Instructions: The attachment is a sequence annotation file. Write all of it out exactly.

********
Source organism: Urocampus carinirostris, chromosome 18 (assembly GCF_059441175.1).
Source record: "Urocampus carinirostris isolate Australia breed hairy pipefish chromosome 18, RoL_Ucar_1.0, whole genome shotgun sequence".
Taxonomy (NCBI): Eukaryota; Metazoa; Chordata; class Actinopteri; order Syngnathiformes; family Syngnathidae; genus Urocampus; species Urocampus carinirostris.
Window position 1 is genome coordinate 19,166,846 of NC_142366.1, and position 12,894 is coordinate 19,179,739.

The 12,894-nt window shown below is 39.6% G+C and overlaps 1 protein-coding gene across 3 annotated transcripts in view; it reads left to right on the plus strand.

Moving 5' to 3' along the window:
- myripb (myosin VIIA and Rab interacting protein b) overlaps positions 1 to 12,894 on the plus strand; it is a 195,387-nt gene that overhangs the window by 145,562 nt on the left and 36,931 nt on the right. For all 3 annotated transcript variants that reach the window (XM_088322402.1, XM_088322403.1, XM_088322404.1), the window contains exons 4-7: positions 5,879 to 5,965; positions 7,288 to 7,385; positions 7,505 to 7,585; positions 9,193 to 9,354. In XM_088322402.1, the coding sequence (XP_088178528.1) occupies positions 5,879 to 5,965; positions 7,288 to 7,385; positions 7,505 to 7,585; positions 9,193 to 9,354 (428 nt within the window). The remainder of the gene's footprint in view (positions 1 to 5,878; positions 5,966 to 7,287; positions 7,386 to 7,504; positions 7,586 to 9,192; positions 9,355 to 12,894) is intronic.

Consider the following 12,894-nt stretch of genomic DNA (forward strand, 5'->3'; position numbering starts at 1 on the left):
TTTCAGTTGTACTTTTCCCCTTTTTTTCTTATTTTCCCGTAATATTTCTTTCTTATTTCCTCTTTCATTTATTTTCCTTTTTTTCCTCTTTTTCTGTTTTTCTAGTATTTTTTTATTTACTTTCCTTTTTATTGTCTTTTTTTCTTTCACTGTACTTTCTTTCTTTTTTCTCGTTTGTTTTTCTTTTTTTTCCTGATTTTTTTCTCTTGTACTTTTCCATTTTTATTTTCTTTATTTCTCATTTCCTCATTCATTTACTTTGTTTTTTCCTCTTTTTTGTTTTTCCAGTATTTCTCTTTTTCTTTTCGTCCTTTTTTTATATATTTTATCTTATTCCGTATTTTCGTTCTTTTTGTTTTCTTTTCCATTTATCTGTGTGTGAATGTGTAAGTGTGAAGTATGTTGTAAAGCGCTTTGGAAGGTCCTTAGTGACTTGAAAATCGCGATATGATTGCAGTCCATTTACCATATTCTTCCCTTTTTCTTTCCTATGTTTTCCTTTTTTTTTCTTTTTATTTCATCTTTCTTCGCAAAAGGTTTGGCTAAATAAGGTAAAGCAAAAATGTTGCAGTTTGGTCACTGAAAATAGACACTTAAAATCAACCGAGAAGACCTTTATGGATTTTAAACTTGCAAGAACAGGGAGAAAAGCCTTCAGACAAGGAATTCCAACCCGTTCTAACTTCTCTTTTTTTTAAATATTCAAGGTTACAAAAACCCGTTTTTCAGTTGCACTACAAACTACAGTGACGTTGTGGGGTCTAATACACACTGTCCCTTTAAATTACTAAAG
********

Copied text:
Source organism: Urocampus carinirostris, chromosome 18 (assembly GCF_059441175.1).
Source record: "Urocampus carinirostris isolate Australia breed hairy pipefish chromosome 18, RoL_Ucar_1.0, whole genome shotgun sequence".
Taxonomy (NCBI): Eukaryota; Metazoa; Chordata; class Actinopteri; order Syngnathiformes; family Syngnathidae; genus Urocampus; species Urocampus carinirostris.
Window position 1 is genome coordinate 19,166,846 of NC_142366.1, and position 12,894 is coordinate 19,179,739.

The 12,894-nt window shown below is 39.6% G+C and overlaps 1 protein-coding gene across 3 annotated transcripts in view; it reads left to right on the plus strand.

Moving 5' to 3' along the window:
- myripb (myosin VIIA and Rab interacting protein b) overlaps positions 1 to 12,894 on the plus strand; it is a 195,387-nt gene that overhangs the window by 145,562 nt on the left and 36,931 nt on the right. For all 3 annotated transcript variants that reach the window (XM_088322402.1, XM_088322403.1, XM_088322404.1), the window contains exons 4-7: positions 5,879 to 5,965; positions 7,288 to 7,385; positions 7,505 to 7,585; positions 9,193 to 9,354. In XM_088322402.1, the coding sequence (XP_088178528.1) occupies positions 5,879 to 5,965; positions 7,288 to 7,385; positions 7,505 to 7,585; positions 9,193 to 9,354 (428 nt within the window). The remainder of the gene's footprint in view (positions 1 to 5,878; positions 5,966 to 7,287; positions 7,386 to 7,504; positions 7,586 to 9,192; positions 9,355 to 12,894) is intronic.

Consider the following 12,894-nt stretch of genomic DNA (forward strand, 5'->3'; position numbering starts at 1 on the left):
TTTCAGTTGTACTTTTCCCCTTTTTTTCTTATTTTCCCGTAATATTTCTTTCTTATTTCCTCTTTCATTTATTTTCCTTTTTTTCCTCTTTTTCTGTTTTTCTAGTATTTTTTTATTTACTTTCCTTTTTATTGTCTTTTTTTCTTTCACTGTACTTTCTTTCTTTTTTCTCGTTTGTTTTTCTTTTTTTTCCTGATTTTTTTCTCTTGTACTTTTCCATTTTTATTTTCTTTATTTCTCATTTCCTCATTCATTTACTTTGTTTTTTCCTCTTTTTTGTTTTTCCAGTATTTCTCTTTTTCTTTTCGTCCTTTTTTTATATATTTTATCTTATTCCGTATTTTCGTTCTTTTTGTTTTCTTTTCCATTTATCTGTGTGTGAATGTGTAAGTGTGAAGTATGTTGTAAAGCGCTTTGGAAGGTCCTTAGTGACTTGAAAATCGCGATATGATTGCAGTCCATTTACCATATTCTTCCCTTTTTCTTTCCTATGTTTTCCTTTTTTTTTCTTTTTATTTCATCTTTCTTCGCAAAAGGTTTGGCTAAATAAGGTAAAGCAAAAATGTTGCAGTTTGGTCACTGAAAATAGACACTTAAAATCAACCGAGAAGACCTTTATGGATTTTAAACTTGCAAGAACAGGGAGAAAAGCCTTCAGACAAGGAATTCCAACCCGTTCTAACTTCTCTTTTTTTTAAATATTCAAGGTTACAAAAACCCGTTTTTCAGTTGCACTACAAACTACAGTGACGTTGTGGGGTCTAATACACACTGTCCCTTTAAATTACTAAAG